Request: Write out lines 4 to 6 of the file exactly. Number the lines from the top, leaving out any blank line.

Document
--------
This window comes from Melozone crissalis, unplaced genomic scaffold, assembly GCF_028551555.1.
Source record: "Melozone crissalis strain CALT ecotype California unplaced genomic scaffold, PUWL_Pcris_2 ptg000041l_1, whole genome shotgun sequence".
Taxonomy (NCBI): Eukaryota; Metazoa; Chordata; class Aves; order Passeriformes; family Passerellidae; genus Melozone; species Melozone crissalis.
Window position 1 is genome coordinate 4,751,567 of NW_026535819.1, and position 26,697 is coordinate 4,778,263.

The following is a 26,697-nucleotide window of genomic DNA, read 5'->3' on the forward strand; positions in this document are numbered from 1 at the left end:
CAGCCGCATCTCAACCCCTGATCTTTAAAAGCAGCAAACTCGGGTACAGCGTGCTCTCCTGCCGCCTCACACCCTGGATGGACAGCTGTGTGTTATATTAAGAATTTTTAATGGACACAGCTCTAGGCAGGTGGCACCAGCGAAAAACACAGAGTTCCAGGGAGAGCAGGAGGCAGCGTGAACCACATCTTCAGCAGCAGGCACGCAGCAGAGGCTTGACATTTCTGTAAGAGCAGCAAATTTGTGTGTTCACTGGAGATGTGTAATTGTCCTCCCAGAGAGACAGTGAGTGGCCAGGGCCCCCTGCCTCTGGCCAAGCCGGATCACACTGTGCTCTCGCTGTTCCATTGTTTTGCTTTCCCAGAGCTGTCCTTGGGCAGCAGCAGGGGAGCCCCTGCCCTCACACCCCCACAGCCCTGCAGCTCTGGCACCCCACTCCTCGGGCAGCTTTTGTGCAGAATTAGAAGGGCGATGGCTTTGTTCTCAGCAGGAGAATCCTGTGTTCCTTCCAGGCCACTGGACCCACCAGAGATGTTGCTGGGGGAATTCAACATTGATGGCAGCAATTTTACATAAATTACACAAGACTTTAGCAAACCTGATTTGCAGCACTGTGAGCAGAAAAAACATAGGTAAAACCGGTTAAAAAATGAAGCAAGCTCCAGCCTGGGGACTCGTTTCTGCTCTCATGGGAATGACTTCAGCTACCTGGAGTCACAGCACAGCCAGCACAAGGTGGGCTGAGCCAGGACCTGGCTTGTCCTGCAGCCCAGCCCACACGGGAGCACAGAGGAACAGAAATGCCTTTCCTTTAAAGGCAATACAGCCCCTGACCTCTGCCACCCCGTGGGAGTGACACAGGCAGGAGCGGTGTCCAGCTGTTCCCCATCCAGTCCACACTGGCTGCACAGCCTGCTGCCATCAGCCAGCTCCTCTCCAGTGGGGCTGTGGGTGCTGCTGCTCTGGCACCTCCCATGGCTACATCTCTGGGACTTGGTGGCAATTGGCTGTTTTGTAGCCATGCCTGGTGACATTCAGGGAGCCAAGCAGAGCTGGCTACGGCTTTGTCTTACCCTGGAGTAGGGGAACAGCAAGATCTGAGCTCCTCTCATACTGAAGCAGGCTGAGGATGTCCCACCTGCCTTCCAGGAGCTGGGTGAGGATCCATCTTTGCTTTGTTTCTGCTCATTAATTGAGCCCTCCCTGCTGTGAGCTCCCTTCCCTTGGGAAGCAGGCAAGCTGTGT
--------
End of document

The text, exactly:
Window position 1 is genome coordinate 4,751,567 of NW_026535819.1, and position 26,697 is coordinate 4,778,263.

The following is a 26,697-nucleotide window of genomic DNA, read 5'->3' on the forward strand; positions in this document are numbered from 1 at the left end:
CAGCCGCATCTCAACCCCTGATCTTTAAAAGCAGCAAACTCGGGTACAGCGTGCTCTCCTGCCGCCTCACACCCTGGATGGACAGCTGTGTGTTATATTAAGAATTTTTAATGGACACAGCTCTAGGCAGGTGGCACCAGCGAAAAACACAGAGTTCCAGGGAGAGCAGGAGGCAGCGTGAACCACATCTTCAGCAGCAGGCACGCAGCAGAGGCTTGACATTTCTGTAAGAGCAGCAAATTTGTGTGTTCACTGGAGATGTGTAATTGTCCTCCCAGAGAGACAGTGAGTGGCCAGGGCCCCCTGCCTCTGGCCAAGCCGGATCACACTGTGCTCTCGCTGTTCCATTGTTTTGCTTTCCCAGAGCTGTCCTTGGGCAGCAGCAGGGGAGCCCCTGCCCTCACACCCCCACAGCCCTGCAGCTCTGGCACCCCACTCCTCGGGCAGCTTTTGTGCAGAATTAGAAGGGCGATGGCTTTGTTCTCAGCAGGAGAATCCTGTGTTCCTTCCAGGCCACTGGACCCACCAGAGATGTTGCTGGGGGAATTCAACATTGATGGCAGCAATTTTACATAAATTACACAAGACTTTAGCAAACCTGATTTGCAGCACTGTGAGCAGAAAAAACATAGGTAAAACCGGTTAAAAAATGAAGCAAGCTCCAGCCTGGGGACTCGTTTCTGCTCTCATGGGAATGACTTCAGCTACCTGGAGTCACAGCACAGCCAGCACAAGGTGGGCTGAGCCAGGACCTGGCTTGTCCTGCAGCCCAGCCCACACGGGAGCACAGAGGAACAGAAATGCCTTTCCTTTAAAGGCAATACAGCCCCTGACCTCTGCCACCCCGTGGGAGTGACACAGGCAGGAGCGGTGTCCAGCTGTTCCCCATCCAGTCCACACTGGCTGCACAGCCTGCTGCCATCAGCCAGCTCCTCTCCAGTGGGGCTGTGGGTGCTGCTGCTCTGGCACCTCCCATGGCTACATCTCTGGGACTTGGTGGCAATTGGCTGTTTTGTAGCCATGCCTGGTGACATTCAGGGAGCCAAGCAGAGCTGGCTACGGCTTTGTCTTACCCTGGAGTAGGGGAACAGCAAGATCTGAGCTCCTCTCATACTGAAGCAGGCTGAGGATGTCCCACCTGCCTTCCAGGAGCTGGGTGAGGATCCATCTTTGCTTTGTTTCTGCTCATTAATTGAGCCCTCCCTGCTGTGAGCTCCCTTCCCTTGGGAAGCAGGCAAGCTGTGT